The World Of Creative Criminal Defenses
As the debacle that is the Arizona immigration legislation continues its merry trot towards turning America into a despotic wasteland ruled by only the strongest of leather-clad motorcyclists, I began to wonder if there was ever going to be an effective way to stem the inevitable journey downward. Perhaps by using that thing our forefathers created to ensure this country didn’t end like the same place they ran away from all those years ago.
Fortunately though, it seems like our new president has finally stepped in, or rather is planning, to try and make things right again. And with good reason, too; according to recent LegalMatch statistics, more people have been making inquiries into finding immigration attorneys. A trend that was most likely started out of fear that Arizona’s overzealous xenophobia would somehow catch on and infect the rest of the country.
Now originally, I was going to make this post about federal preemption, but who would want to read that page-turner? Instead, as I was reading the Washington Post story linked above, it got me thinking about how our country’s legal system has created an enumerable number of ways to ensure that the law can always be crow barred to fit in and resolve almost any situation. Such a characteristic is necessary for any advance civilization to function, however at the same time this type of legal system can often produce interesting loopholes. Loopholes that generally start out well-meaning, but can sometimes create both injustice and justice. Nowhere is this paradoxical sentiment better expressed than when looking at criminal defenses.
Here are three of the most interesting criminal defenses I’ve come across:
1. Lorena Bobbitt’s Irresistible Impulse Defense
The defense that made guys everywhere hold their private parts and say a collective “OOOOOWWW!” Seriously though, for those who aren’t old enough to remember this story, Lorena Bobbitt gained infamy in 1993 when she grabbed a kitchen knife and sliced her then husband John Wayne Bobbitt’s penis off. She then picked up the severed member, took off in her car, and then tossed it out on the street. Lorena’s defense was a simple one: after years of physical and emotional abuse from John she finally snapped one night and had an irresistible impulse to cut off John’s penis. The defense worked and Lorena was found not guilty, thus sending a spine-chilling message to abusive husbands everywhere.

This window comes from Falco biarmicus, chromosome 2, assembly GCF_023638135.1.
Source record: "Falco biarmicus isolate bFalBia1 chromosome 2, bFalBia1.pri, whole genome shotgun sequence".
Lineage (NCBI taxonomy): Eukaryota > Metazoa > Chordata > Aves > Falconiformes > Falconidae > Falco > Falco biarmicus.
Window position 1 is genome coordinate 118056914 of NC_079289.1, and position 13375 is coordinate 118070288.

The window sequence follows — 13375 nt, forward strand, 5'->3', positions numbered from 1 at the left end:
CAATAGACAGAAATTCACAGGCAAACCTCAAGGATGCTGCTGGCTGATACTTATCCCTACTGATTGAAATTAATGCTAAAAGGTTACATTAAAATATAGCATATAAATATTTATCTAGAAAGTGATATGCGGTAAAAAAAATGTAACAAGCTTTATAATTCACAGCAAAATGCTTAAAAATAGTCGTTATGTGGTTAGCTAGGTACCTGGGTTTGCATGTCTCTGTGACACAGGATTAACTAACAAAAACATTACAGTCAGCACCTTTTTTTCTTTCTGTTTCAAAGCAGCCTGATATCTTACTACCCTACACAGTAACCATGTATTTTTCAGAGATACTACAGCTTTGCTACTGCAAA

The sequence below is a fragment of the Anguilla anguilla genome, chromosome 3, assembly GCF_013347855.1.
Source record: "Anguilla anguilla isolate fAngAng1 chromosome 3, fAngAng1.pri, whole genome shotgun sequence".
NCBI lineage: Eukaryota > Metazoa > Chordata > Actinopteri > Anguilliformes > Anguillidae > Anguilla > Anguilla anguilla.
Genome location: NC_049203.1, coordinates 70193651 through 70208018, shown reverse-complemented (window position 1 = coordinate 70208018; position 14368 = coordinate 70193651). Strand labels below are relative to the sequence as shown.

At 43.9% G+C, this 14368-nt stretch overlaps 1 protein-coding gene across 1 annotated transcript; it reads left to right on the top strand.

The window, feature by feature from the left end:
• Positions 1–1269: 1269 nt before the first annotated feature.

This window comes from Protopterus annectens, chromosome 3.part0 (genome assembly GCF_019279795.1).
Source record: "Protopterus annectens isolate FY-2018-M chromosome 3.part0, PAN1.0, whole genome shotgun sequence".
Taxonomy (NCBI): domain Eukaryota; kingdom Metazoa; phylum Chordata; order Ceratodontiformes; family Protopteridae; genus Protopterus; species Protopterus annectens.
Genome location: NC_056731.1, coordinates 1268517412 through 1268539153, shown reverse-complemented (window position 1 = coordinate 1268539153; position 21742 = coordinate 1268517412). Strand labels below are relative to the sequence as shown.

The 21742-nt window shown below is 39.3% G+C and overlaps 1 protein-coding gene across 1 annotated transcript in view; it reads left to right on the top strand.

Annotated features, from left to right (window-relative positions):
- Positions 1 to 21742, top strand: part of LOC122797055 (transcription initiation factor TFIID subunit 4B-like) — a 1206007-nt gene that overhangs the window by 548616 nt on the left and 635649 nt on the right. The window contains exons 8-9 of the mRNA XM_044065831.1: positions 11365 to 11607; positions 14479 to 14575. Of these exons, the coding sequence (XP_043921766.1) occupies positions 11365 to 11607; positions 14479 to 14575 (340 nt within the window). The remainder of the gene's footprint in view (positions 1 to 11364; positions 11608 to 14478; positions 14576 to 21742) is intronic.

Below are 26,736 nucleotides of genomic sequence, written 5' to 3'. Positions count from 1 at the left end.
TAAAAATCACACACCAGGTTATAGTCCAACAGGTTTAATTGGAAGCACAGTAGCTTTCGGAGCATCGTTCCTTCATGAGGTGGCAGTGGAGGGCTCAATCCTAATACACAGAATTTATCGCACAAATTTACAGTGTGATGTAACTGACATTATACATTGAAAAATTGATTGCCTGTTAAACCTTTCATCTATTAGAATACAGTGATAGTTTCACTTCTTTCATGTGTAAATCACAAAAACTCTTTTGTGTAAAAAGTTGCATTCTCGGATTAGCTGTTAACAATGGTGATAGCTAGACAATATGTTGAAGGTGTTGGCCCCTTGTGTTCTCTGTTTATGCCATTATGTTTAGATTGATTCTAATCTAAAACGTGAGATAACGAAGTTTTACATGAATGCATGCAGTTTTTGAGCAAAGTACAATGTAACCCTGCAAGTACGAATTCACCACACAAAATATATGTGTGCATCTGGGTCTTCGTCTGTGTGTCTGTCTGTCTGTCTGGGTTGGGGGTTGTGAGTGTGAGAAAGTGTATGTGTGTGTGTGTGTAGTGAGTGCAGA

2. Idiot Defense, AKA The Dumb CEO Defense
Made famous again recently by the likes of Enron’s Kenneth Lay and Jeffrey Skilling, this defense essentially allowed a lot of greedy and rich CEOs get away with making millions at the expense of others. How you ask? Well, by essentially claiming that all the money a company made through illegal dealing and/or fraudulent accounting was done by other people within the company without the consent or knowledge of the CEO defendant. Now to be fair, this defense generally hasn’t worked in the large scandal cases, because there has been enough evidence in those cases to show the defendant actually did have knowledge of what was going on. However, in theory it could work, the only caveat being that you’d likely need a defendant who really was in the dark and innocent about the goings on in their company. But we’re talking Bruce Wayne fake public persona level idiocy here.
3. Gay Panic And Trans Panic Defense
Like Lorena’s irresistible impulse defense, the gay panic and trans panic defenses are essentially off-shoots rooted in the basic insanity defense. Gay panic defenses usually involve defendants who physically assault or murder a victim. The defendant claims that they committed their act in a state of temporary insanity due to the victim’s homosexuality or from being hit on by the victim. Trans panic is a variant of gay panic, but instead of the defendant claiming to have been driven temporarily crazy because the victim was gay, they claim it’s because the victim was transgender. The tragic cases of Matthew Shepard and Gwen Araujo are the unfortunate poster case for these defenses and luckily in both, and many similar, cases the defense generally doesn’t work. The reason why is that these types of insanity defenses must be specifically allowed by state or federal law in order to be considered. And fortunately voters and law makers have not allowed any such defenses to be passed into law. Though like the idiot defense, it hasn’t stopped people from trying nonetheless.
These are all considered more or less extreme defenses in the legal world. So don’t go thinking America’s legal system is wacky as the press can sometimes make it sound, regardless of how hard it can be to believe otherwise.